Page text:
Who’s in Charge? Does someone have an LPA or a Deputy

If you are looking after an elderly or vulnerable relative or friend, you may need to know whether they have signed a Lasting Power of Attorney or whether a deputy has been appointed to act for them. When someone loses the ability to manage their own affairs, it is usually necessary to have either an attorney or a deputy in place to deal with matters on their behalf.

How does someone get an attorney or a deputy?

You appoint an attorney under a Lasting Power of Attorney (LPA). You create an LPA as a legal document, personally choosing one or more attorneys to handle your affairs. This ensures someone you trust can manage things if you become unable to.

You typically choose close relatives or friends as your attorneys. There are two main LPAs: one for property and finance, and another for health and welfare. For maximum future security, it’s recommended to create both types of LPA.

If you lack an LPA and can’t make decisions, a relative can apply to the Court of Protection for a deputyship order. This order appoints a deputy to manage your affairs, outlining their authority and decision-making power. This process is significantly more complex than creating and registering an LPA.

Whenever possible, create an LPA while you still have mental capacity. If you’re helping someone who can’t make decisions, first check if they already have an appointed attorney. If not, then you can decide on the next steps, such as applying for a deputyship order.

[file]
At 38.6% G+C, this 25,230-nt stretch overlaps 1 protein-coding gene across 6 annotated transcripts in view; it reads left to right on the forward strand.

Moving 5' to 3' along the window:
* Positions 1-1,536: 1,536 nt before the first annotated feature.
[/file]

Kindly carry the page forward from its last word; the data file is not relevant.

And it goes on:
Finding out if someone has made an LPA or a deputy has been appointed for them

The Office of the Public Guardian or OPG, keeps a register of all LPAs and deputyship orders. They also retain a register of Enduring Powers of Attorney or EPAs.  EPAs are an earlier version of the LPA and slightly different. It is no longer possible to make an EPA, however those signed before 1 October 2007 can still be used.

The OPG keep a record of all registered LPA’s.  An LPA has to be registered before it is used. You can ask the OPG to search their records by filling in form OPG100. The form is available online and should be emailed, faxed or posted to the OPG.

What information can you access?

You can find out the following information:

  • Whether there is a registered LPA, EPA or deputyship order
  • The date on which the document was registered or the court order made
  • The name of the person to whom the power or order relates
  • Their date of birth
  • The names of the attorneys or deputies
  • Whether the authority relates to property and financial affairs or health and welfare issues or both
  • Whether there are any restrictions imposed on the actions of the attorney or deputy, although you will not be given details of what these are
  • How the attorneys and deputies have been appointed to act, ie. whether they can take decisions unilaterally or whether they must do everything together
  • Whether the LPA, EPA or deputyship order is registered, cancelled, revoked or expired
  • What date the deputyship order will expire

The OPG will not provide information if the registration of an LPA or EPA is in progress.  This is also the case if a deputyship order has been applied for but not yet been made. You can ask for some additional information that is not held on the registers, which the OPG may consider providing.

Filling in form OPG100

You need to provide your name and address when filling in the form, along with the individual’s name, address and date of birth. When requesting additional information, you must explain why you need the information and what steps you have taken to obtain it from the individual in question. The OPG considers what you say when deciding whether to provide further information. There is no cost for submitting the form.

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